40. 40. Step 3: At the top of pages 3,4,5, write Table of Contents. Divide each page into 3 columns, date, description, page #. Table of Contents 3 54 Table of Contents Table of Contents (Skip pages 1 and 2) Date Description Page # Date Description Page # Date Description Page #
  41. 41. Page Topic Date Grade 14 summary 8/14 15 How to use Cornell Notes 8/14 16 17 18 19 20
  42. 42. Step 4: 2 •What are you curious about? •What would you like to test? •What was the main idea? •What are the important details to remember? •How does this relate to your life? •What don’t you understand? Add the following reflection questions on page 2. You will use these as open response questions.
  43. 43. Example of communicating with others: REFLECTION QUESTIONS: What are you curious about? What would you like to test? What was the main idea? What are the important details to remember? How does this relate to your life? What don’t you understand?
  44. 44. Student Handouts • The notebook should hold everything when possible • Folding and gluing, cutting and gluing are key to organization • As students age and material becomes too complex a separate folder (pocket folder) can be added to hold handouts that are multi- paged or make a pocket foldable
  45. 45. Assignment Record Sheet: US History Interactive Notebook Date Assigned Due Date Title of Assignment Teacher's Stamp Grade 8/28 8/28 IC: Notebook Guidelines 8/28 8/28 R: Table of Contents 8/28 8/29 L: Opening warm-up: SS Classroom 8/29 8/29 R: My Clock appointments 8/30 8/30 L: People Hunt 8/30 8/31 R: ISN Cover Directions 8/31 9/4 L: Warm-Up: Where In The World 20/20 8/31 9/5 R: Ch 1 & 2 Vocab(Flipper) 30/30 9/5 9/6 L/R: Why Study History? 9/6 9/7 L: Write Your Own Quotation 16/15 9/10 9/10 R: ISN Cover Evaluation 36/30 9/10 9/10 L: Warm-Up: Understanding Chronology 9/13 9/13 L: Warm-Up: Expressing feelings about 911 Tragedy 9/13 9/17 R: Native American Migration 9/18 9/18 L: Concept Web: Native American Culture Areas 9/24 9/24 L/R: Writing About Exploration 9/25 9/25 R: Ch. 3 Vocab 9/26 9/26 R: Warm-up Exploration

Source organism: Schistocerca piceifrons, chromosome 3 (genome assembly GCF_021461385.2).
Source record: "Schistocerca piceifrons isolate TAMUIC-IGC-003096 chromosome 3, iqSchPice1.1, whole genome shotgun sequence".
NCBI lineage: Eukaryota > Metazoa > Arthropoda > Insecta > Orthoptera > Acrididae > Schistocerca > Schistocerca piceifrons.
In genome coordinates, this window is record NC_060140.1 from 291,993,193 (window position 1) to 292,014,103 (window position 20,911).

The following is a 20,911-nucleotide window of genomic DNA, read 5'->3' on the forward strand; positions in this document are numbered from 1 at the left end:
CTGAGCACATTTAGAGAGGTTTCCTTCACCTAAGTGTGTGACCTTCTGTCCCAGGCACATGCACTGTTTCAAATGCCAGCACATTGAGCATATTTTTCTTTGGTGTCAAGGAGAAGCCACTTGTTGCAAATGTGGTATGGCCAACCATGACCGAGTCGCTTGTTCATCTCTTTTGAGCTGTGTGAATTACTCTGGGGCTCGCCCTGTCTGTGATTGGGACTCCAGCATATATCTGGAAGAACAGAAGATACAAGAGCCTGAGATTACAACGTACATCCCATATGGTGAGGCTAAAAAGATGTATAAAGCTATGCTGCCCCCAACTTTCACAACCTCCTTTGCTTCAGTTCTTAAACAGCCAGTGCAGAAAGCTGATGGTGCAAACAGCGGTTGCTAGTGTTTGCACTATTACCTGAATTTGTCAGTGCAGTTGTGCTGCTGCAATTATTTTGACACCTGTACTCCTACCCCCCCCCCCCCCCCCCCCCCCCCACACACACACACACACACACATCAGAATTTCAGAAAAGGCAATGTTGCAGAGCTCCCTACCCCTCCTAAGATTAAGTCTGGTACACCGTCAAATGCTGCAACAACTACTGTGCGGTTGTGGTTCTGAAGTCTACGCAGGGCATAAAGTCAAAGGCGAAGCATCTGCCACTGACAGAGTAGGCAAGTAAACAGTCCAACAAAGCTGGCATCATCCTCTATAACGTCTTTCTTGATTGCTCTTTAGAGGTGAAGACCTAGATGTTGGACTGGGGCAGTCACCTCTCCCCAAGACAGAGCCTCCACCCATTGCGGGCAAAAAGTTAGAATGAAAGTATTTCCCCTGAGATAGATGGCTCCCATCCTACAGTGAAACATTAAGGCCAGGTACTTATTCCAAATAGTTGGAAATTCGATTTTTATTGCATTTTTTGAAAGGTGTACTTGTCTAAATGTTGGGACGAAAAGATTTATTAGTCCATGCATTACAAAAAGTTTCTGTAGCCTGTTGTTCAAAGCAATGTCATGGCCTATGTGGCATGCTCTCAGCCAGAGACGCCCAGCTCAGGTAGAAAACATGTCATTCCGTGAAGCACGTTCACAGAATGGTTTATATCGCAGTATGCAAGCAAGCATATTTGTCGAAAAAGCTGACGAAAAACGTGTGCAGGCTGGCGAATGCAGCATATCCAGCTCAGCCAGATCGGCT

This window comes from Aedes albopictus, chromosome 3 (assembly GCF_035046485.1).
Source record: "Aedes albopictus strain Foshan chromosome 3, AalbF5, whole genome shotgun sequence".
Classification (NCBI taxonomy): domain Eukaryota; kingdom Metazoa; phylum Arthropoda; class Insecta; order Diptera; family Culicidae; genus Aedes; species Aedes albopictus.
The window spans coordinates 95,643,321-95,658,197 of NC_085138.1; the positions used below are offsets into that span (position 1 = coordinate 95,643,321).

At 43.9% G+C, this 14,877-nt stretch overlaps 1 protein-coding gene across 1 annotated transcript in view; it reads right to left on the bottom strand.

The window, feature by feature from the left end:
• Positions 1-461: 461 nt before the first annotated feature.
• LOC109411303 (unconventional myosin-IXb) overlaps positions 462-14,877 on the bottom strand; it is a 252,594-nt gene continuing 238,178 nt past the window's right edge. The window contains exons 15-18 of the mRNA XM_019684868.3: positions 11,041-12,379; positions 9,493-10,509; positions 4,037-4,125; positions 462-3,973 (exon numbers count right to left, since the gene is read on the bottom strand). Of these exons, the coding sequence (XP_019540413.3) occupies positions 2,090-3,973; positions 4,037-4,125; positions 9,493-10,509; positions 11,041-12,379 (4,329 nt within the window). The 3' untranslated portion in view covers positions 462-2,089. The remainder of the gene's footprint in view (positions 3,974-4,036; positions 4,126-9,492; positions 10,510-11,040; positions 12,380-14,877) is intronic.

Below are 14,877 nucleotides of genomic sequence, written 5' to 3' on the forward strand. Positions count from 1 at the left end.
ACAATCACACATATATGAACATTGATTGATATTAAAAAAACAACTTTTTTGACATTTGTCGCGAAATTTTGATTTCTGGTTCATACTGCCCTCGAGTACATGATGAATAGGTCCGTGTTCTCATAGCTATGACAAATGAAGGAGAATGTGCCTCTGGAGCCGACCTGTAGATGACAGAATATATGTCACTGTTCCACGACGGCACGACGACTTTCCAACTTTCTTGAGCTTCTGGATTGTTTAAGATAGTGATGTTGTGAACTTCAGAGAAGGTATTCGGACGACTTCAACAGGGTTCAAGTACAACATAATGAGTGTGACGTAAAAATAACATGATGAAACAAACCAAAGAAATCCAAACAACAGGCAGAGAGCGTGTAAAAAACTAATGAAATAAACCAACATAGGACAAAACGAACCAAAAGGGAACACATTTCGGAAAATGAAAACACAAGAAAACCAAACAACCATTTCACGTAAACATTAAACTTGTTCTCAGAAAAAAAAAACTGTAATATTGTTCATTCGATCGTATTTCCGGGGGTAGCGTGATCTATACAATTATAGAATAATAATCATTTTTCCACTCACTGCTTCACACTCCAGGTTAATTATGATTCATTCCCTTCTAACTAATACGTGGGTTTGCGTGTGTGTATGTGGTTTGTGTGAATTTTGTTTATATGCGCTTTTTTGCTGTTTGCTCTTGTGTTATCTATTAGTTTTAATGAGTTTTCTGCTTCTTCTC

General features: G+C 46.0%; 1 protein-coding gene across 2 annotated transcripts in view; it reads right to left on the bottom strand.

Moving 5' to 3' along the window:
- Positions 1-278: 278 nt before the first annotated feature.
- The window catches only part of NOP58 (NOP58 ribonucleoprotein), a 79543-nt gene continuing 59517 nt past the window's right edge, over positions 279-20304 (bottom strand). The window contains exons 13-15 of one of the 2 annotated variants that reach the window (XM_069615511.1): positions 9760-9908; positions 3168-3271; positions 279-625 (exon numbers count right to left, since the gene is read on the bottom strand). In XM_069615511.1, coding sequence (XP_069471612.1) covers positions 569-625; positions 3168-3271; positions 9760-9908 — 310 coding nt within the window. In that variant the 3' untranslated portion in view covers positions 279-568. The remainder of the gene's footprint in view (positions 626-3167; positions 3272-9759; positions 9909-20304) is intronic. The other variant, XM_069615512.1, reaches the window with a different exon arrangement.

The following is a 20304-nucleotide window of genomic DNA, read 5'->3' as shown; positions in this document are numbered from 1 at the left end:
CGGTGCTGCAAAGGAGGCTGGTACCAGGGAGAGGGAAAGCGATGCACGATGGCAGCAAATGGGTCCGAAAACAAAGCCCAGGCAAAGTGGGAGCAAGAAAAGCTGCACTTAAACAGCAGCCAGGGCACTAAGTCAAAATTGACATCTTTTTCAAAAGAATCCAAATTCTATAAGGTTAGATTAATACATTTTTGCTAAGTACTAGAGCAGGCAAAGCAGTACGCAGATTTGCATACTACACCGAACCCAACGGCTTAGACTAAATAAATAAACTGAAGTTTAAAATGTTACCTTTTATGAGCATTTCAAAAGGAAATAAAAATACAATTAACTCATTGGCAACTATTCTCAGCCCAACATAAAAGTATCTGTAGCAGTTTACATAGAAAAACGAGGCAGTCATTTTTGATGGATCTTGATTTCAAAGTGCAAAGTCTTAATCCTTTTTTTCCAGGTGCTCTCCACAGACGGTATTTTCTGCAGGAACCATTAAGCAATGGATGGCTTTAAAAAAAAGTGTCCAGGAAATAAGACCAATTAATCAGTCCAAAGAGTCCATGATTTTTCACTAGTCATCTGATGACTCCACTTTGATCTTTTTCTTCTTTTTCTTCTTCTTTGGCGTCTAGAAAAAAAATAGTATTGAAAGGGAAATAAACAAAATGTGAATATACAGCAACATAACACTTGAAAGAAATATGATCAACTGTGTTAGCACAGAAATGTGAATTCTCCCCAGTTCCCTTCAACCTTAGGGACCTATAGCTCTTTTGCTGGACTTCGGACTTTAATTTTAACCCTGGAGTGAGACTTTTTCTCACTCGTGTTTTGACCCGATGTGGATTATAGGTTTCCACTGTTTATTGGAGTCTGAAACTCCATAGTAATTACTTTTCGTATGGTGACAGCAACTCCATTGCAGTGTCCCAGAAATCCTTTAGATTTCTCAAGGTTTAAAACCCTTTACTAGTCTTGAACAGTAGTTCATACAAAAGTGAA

46. 46. Cornell Notes (For right sides of spiral)
  47. 47. Basic Cornell Notes Instruction Sheet Samples
  48. 48. Why use Cornell notes?• Cornell note taking stimulates critical thinking skills. • Note taking helps students remember what is said in class. • A good set of notes can help students work on assignments and prepare for tests outside of the classroom. • Good Notes help students organize and process data and information. • Helps student recall by getting them to process their notes multiple times.